The International Monetary Fund’s (IMF) nine-month $3 billion Stand-By Agreement (SBA), to be approved by the executive board hopefully this week, offered Pakistan a desired breather and allayed the fear of default in a troubled economy amid political and judicial turmoil. Businesses heaved a sigh of relief, and the market reacted positively.
Should distressed commoners also rejoice the SBA?
Sorry, but they can’t. All signs point to more troubles ahead for regular Pakistani families. Prime Minister Shehbaz’s reassurances of shielding households from the vagaries of the IMF’s conditionalities ring hollow when the prior actions, such as the budget revision to fetch the IMF deal, are analysed.
After the budget announcement on June 9th, the Fund expressed reservations publicly with Pakistan over revenue measures, spending projections, import restrictions and the amnesty scheme for emitters.
In the last-ditch effort to secure the leftover $2.5bn of the Extended Fund Facility (EFF) before its termination on June 30th, the government did try to pacify the donor.
All signs point to more troubles ahead for regular Pakistani families
On June 24th, Finance Minister Dar announced Rs240bn tax measures, increased the petroleum levy by Rs10 per litre to Rs60, applied spending cuts, lifted import restrictions and withdrew the proposed amnesty. The government couldn’t save the EFF that expired without full disbursement but did manage to fetch the $3bn SBA.
To jack up revenues and drag the fiscal deficit down, instead of broadening the tax net by roping in untaxed and undertaxed sectors like realtors, retailers and agriculturists, Mr Dar opted for an easier secured option. He revised up rates for tax-compliant salaried classes whose tax is deducted at source.
“If the pre-steps are harsh, what the post-steps be like is anybody’s guess. An increase in petroleum levy and electricity/gas rates at the top of higher income tax will squeeze the middle classes further. I don’t see any ‘feel good’ sentiment in society anytime soon,” commented a watcher critical of the government.
The IMF message is clear, like before. The press release was posted on the IMF’s website after SBA’s understanding. It reads: “Steadfast policy implementation is key for Pakistan to overcome its current challenges, including through greater fiscal discipline, a market-determined exchange rate…, and further progress on reforms, particularly in the energy sector.”
When quizzed by journalists, Prime Minister Shehbaz and Finance Minister Dar admitted that the inflation may not ease as fast as people would want but insisted that with improvement in the trust level of bilateral and multilateral development partners and a boost in business confidence, the economy will start looking up and over time the gains will trickle down to people.
Some analysts were jubilant and projected the IMF deal as a long-awaited breakthrough for Shehbaz’s government, which had little to show for its tenure in a stagnating economy.
Independent analysts acknowledged the value of SBA in the current situation but were not necessarily optimistic, particularly because of the impending election cycle.
“It would be hard for any government to stay the course, but when three different governments are expected to rule Pakistan over the next nine months, it would certainly be harder if not impossible,” a top gun said anonymously.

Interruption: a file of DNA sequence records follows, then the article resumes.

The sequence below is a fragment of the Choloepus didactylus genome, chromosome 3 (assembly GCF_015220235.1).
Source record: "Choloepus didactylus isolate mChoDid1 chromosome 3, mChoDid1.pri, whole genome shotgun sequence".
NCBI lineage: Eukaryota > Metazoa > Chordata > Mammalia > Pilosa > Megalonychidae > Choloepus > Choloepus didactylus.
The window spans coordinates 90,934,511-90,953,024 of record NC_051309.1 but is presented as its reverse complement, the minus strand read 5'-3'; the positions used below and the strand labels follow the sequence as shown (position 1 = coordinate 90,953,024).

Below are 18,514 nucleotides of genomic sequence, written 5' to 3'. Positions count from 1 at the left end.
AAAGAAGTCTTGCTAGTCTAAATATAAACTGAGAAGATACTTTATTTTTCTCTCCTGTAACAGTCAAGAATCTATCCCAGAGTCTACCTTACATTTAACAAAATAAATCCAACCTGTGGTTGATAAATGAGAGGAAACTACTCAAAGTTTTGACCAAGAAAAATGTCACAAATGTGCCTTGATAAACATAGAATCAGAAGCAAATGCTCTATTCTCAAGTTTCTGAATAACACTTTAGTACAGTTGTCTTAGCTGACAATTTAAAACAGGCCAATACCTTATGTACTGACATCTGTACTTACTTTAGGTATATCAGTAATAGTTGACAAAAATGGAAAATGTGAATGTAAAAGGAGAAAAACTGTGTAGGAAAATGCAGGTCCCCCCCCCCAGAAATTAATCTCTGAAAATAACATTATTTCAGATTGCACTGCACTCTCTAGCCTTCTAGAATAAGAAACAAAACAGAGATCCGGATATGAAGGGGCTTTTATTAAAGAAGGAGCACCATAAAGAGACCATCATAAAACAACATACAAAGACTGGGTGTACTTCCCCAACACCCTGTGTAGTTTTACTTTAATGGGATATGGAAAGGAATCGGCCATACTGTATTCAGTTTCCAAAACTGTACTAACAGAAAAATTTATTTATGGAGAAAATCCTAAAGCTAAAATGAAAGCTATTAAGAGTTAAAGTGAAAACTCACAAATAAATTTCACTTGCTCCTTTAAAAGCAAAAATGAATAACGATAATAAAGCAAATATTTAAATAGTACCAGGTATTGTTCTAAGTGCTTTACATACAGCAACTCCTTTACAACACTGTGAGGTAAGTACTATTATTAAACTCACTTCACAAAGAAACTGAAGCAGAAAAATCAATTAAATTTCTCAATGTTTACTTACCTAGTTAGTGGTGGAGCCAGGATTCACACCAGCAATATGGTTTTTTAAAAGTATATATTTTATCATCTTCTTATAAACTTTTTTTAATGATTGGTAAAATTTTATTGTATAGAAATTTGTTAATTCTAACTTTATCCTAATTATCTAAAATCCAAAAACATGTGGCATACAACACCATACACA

The current government is expected to dissolve assemblies in August, followed by a caretaker set-up that will transfer power to the party voted to power in elections.
The prime minister stated categorically that the government will ensure that the burden of IMF’s conditionalities is not universalised and falls exclusively on the moneyed classes. “If things go as planned, his government will end next month, and he can’t speak on behalf of those who would come after him,” commented an economist in Lahore.
Ehsan Malik, CEO Pakistan Business Council, was critical of revenue measures. “If by ‘elite’ the reference is to the 3pc people who pay 90pc of direct taxes, then certainly they will face hardship and carry a disproportionate burden for securing IMF’s assistance.
“Wholesalers, retailers and the undocumented real estate sector escaped taxes even when the country desperately needed their contribution.”
He opined they were spared for political reasons. “They are the vote bank of parties and have shutter-down power which large businesses in the formal sector or the salaried employees don’t have.”
He wondered why the IMF has been silent on the narrow tax base in the country. “Also, higher utility tariffs will impact industry and commerce that pay their bills as the government chooses to skip the fundamental reforms of energy distribution losses and theft.” He advised substituting the term ‘elite’ in Pakistan with ‘the taxed’ and ‘the untaxed privileged’.
In his opinion, the current policies will lead to further fragmentation of businesses. “Would businesses be encouraged to consolidate and grow only to be taxed at a higher rate for their contribution to employment?” he argued.
“A large number of economic stakeholders feel that the real elite in Pakistan in various key segments of the economy, including agriculture, wholesale and retail, professional services and real estate, have once again not been brought into the tax net which otherwise would have made the government economically much more strong, said Overseas Investors Chamber of Commerce & Industry General Secretary Abdul Aleem.
The current and past leaders of the Federation of Pakistan Chamber of Commerce and Industry sounded upbeat. Most traders saw SBA as a big achievement of the current government.
“I am happy if the elite class is taxed more. The government must fulfil all obligations of the IMF. I think inflation will come down to some extent immediately as the rupee gains strength.”
Published in Dawn, The Business and Finance Weekly, July 10th, 2023